Results Overall, 26 participants (12 trainers, 14 trainees) participated in nine online FGs (2 per country, Slovenia 1 joint), totalling 12 hours of online discussion. Strong nationally (the Netherlands, UK) or institutionally (Spain, Slovenia, Denmark) standardised approaches were described. Most groups identified providing frequent formative feedback to trainees for developmental purposes as the highest priority. Most discussions identified a need for improvement, particularly in developing streamlined approaches to portfolios that remain close to clinical practice, protecting time for quality observation and feedback, and adopting systematic approaches to incorporating teamwork and professionalism into assessment systems.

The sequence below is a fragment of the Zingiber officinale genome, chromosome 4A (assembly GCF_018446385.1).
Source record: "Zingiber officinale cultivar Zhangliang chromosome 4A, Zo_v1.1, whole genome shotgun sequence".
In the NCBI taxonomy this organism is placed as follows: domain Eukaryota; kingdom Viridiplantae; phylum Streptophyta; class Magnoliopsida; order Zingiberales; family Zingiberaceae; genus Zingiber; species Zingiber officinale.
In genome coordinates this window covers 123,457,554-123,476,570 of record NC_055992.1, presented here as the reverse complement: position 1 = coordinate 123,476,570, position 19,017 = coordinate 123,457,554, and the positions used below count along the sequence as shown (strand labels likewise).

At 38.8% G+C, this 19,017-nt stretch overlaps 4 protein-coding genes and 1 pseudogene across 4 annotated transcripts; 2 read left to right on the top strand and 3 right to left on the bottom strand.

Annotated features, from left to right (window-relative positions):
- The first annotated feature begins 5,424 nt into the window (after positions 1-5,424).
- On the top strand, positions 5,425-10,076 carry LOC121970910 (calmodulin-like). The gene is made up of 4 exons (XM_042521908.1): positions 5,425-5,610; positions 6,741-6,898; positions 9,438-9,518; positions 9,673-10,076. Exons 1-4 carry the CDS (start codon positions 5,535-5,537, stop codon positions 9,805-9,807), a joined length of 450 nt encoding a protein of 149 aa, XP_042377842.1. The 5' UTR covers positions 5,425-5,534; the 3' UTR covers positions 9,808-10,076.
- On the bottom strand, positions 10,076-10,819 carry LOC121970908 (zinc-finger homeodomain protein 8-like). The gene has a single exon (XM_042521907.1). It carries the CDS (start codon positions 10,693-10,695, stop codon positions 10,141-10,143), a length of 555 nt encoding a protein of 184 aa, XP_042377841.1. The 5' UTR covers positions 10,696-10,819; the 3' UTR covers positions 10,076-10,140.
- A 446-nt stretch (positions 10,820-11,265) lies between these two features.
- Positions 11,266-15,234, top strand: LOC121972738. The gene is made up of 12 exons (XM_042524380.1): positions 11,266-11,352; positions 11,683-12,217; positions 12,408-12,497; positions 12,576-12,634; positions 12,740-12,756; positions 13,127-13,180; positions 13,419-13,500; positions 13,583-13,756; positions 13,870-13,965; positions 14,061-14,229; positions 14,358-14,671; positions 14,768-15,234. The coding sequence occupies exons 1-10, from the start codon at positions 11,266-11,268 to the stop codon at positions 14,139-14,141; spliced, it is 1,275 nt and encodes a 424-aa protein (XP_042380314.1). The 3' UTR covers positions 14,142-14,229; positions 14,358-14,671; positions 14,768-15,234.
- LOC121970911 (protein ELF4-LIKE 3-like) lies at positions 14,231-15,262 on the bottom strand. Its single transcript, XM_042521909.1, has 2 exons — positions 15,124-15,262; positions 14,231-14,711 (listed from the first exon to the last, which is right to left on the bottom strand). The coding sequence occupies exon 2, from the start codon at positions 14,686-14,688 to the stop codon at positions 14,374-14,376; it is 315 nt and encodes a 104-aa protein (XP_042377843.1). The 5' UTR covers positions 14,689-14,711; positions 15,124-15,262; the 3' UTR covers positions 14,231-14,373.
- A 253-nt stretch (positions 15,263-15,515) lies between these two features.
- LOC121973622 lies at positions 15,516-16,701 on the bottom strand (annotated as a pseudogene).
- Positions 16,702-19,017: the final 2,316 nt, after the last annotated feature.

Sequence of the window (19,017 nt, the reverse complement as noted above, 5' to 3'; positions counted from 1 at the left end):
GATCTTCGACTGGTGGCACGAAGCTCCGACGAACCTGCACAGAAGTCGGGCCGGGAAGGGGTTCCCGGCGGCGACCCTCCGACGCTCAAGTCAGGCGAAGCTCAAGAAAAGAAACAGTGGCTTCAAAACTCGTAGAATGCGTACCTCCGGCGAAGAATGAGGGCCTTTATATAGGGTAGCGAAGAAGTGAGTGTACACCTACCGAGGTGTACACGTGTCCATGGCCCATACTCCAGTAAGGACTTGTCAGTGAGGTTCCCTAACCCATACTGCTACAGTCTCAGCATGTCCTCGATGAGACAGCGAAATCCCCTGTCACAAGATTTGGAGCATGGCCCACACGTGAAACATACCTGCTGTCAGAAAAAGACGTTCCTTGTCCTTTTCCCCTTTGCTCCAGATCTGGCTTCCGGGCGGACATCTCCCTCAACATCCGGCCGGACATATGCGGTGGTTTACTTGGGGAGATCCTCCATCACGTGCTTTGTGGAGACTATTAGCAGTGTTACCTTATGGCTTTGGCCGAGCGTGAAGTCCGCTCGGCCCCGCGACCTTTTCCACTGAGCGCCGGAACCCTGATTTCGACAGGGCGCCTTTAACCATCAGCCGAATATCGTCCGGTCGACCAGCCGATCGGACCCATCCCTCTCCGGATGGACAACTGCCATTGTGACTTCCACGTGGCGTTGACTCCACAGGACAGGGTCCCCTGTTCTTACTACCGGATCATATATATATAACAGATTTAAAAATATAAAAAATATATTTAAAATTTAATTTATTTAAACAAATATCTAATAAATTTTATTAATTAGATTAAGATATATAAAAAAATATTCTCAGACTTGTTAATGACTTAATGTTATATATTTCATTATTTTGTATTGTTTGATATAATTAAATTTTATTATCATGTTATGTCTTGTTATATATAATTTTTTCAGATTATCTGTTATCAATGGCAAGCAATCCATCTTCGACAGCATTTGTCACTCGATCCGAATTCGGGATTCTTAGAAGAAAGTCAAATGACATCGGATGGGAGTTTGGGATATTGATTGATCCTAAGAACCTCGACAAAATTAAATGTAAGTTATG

Conclusion This paper presents a clearer picture of the current practice on the assessment of competences in rheumatology in five European countries and the underlying rationale of trainers’ and trainees’ priorities. This work will inform EULAR Points-to-Consider for the assessment of competences in rheumatology training across Europe.

    • Autoimmunity
    • Early rheumatoid arthritis
    • Rheumatoid arthritis
    • Synovitis
    • Treatment
    • Sjøgren’s syndrome
    • Tcells
    • Chondrocalcinosis
    • Gout
    • Health services research
    • Synovial fluid
    • Ankylosing spondylitis
    • Spondyloarthritis
    • Outcomes research
    • Epidemiology

    This is an open access article distributed in accordance with the Creative Commons Attribution Non Commercial (CC BY-NC 4.0) license, which permits others to distribute, remix, adapt, build upon this work non-commercially, and license their derivative works on different terms, provided the original work is properly cited, appropriate credit is given, any changes made indicated, and the use is non-commercial. See: